Joe Otten said...

Okaaay, yes the pension gaffe was shit.

But this accusation of being similar to the Tories, just doesn't stand up.

Why not watch, or read, the speech itself, before parrotting the opinions of Tory commentators.

Anonymous said...

At the last election, the Lib Dems aimed to win Tory-held seats (especially high profile ones like shadow cabinet members). I think this time the Lib Dem move to the right is a plan to make themselves acceptable to Tory voters in Labour-held seats where the Tories can't win. While still talking vaguely about social justice to hold on to left votes as well.

scott redding said...

Fine. Let's take a lengthy/meaty transcript of recent Clegg and go to town.

"We are not shying away from spelling out how you pay for it."

"If we can't find three per cent of total government spending that can't be spent better elswhere and handed back in tax cuts, then we aren't doing our job properly."

Well, the upshot of a 3% cut overall is that if you have one-third of government receiving a spending increase (Clegg's diversion of funding to what the Lib Dems want to do), one-third of government held steady, then the remaining third will have to be cut by 15%. On Newsnight, Clegg floundered and floundered when Paxman pulled out a pad of paper and started adding up the various parts of the £20 billion in spending cuts, and only came to £7-8 billion. It's a good soundbite to say, we'll cut Chris (DBERR) but won't some of that money be reallocated to other ministries? Clegg said, we don't have to tell you now, we'll tell you when a general election happens. Which sounds an awful like the Tories.

"We will say that above average income families should be taken out of the tax credit system altogether. That would save us £2.5 billion."

Or, put another way, Lib Dems don't believe in universal social programmes anymore.

"I am answering to something new in British politics which is a profound sense of anxiety about our economic future, a profound sense of anxiety about paying for the food on the table, filling the tank of petrol in the car, paying the heating bills, paying the mortgage bills."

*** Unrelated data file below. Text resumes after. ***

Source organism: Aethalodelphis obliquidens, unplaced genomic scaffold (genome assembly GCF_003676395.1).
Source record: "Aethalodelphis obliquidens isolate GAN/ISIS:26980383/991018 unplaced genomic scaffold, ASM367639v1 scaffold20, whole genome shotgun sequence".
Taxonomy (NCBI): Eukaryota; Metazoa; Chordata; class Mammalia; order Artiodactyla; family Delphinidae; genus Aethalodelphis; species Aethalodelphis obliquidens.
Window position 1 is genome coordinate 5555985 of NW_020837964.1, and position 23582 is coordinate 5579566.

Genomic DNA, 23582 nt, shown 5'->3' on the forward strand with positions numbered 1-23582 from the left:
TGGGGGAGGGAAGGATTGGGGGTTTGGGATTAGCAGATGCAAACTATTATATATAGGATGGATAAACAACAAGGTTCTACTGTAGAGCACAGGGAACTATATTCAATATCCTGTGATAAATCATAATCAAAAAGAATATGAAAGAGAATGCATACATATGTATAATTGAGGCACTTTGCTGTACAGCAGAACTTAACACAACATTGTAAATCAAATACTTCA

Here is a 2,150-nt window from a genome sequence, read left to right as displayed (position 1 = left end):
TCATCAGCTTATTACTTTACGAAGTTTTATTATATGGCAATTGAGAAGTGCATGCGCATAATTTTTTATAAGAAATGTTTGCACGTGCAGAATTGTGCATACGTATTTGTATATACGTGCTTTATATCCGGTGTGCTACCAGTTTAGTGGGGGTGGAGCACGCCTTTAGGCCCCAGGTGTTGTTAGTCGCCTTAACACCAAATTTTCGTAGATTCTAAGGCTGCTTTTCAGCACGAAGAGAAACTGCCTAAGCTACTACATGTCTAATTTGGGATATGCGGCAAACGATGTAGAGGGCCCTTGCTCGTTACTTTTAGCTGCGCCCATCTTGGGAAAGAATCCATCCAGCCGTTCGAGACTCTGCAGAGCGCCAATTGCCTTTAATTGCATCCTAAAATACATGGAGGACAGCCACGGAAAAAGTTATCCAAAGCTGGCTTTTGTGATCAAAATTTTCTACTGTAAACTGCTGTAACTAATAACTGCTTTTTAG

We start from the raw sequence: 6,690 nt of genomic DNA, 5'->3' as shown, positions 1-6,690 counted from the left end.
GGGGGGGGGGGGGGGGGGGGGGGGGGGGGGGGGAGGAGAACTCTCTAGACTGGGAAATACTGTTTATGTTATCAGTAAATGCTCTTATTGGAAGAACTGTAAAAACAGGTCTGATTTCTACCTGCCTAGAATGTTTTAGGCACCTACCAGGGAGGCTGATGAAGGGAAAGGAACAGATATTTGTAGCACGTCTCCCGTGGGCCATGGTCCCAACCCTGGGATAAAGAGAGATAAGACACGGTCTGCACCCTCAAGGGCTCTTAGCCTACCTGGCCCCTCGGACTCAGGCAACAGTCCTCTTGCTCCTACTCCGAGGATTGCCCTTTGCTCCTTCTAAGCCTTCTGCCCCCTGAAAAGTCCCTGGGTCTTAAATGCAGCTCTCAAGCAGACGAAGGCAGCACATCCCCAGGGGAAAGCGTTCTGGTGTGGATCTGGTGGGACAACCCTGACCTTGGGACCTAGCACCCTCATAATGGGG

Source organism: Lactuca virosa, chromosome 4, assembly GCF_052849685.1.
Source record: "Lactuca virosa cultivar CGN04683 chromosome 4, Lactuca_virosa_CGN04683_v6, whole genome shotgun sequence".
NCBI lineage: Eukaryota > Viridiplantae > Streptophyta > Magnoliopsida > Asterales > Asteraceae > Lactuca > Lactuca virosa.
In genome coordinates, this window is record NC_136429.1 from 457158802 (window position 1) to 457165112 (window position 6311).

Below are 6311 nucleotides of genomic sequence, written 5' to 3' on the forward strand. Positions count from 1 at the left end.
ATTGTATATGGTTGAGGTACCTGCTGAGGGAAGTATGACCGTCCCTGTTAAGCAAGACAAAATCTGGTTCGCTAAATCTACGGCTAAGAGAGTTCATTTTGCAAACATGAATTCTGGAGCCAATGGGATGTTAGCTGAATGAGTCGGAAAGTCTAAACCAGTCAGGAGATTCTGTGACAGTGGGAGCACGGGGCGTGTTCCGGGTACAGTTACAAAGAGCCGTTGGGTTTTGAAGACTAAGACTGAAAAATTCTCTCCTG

Tax cuts are a short term solution to all of that. Unless, of course, he'll keep cutting 3% every few years once in government ...

Joe Otten said...

wow, Scott, you really have gone to town there.

It is true that we haven't announced the full £20bn of savings yet, nor should we. Things like ID cards and wars have been mentioned, which should give you some idea. Does the Green Party have a budget for after the election? Do the Tories? No. So come on, be consistent.

Anyway, we will find £20bn in savings, some of which will go on our spending priorities and some on tax cuts for low and middle income earners. Preferably, in my view, by raising the personal allowance.

You can complain that that is not fully specified. Fine. The Tories have no policies whatsoever at the moment. Are you saying that parties should always be in a state of either having no policies or a complete manifesto and budget, and never anything in between? Even if, as in our case, individual policies are agreed democratically by the conference?

Taking above average income families out of tax credits is a great idea. Tax credits are a bureaucrats wet dream. How stopping MEANS TESTED benefits for ABOVE AVERAGE INCOME families means opposition to universal social programmes, is something you'll have to explain to me very slowly.

As for tax cuts being a short term solution - I don't suggest they are a solution at all. It is not in the state's gift to make everything all right, but it is the state's duty to reflect the voters' and taxpayers' actual priorities.

Rayyan said...

I like what you did with the Chris De Burgh reference there, Scott. Despite Joe's responses to your specific pointing out of the gaps in Clegg's sums, I still think the biggest problem is that phrases like "tax cuts", whilst designed to appeal to people in the same way they do in the US, simply hasn't had the PR effect Clegg must have hoped for. The cold-calling tactic seems to have got a bad press: it is probably too early to gauge whether or not it yielded anything beyond increased publicity.

scott redding said...

There's this "the election is 20 months away" idea, on both the part of Lib Dems and Tories, that gives them a free pass to not spell out policies.

We don't have fixed terms. We live in a parliamentary democracy. The PM can go to the Palace and ask for a dissolution tomorrow. If Gordon falls under a bus, or gets knifed by Miliband/Straw/Hutton/Milburn and Labour has a leadership election, they'll require a general election for legitimacy/mandate.

There's no point saying "£20 billion" if you don't spell out how much of that (Simon Hughes told Andrew Neill that the "bulk" of it would be reallocated to other spending) will be kept and how much cut, and how much goes to tax cuts, and how much for redundancy payments for everyone at Chris and the unspecified 2nd ministry.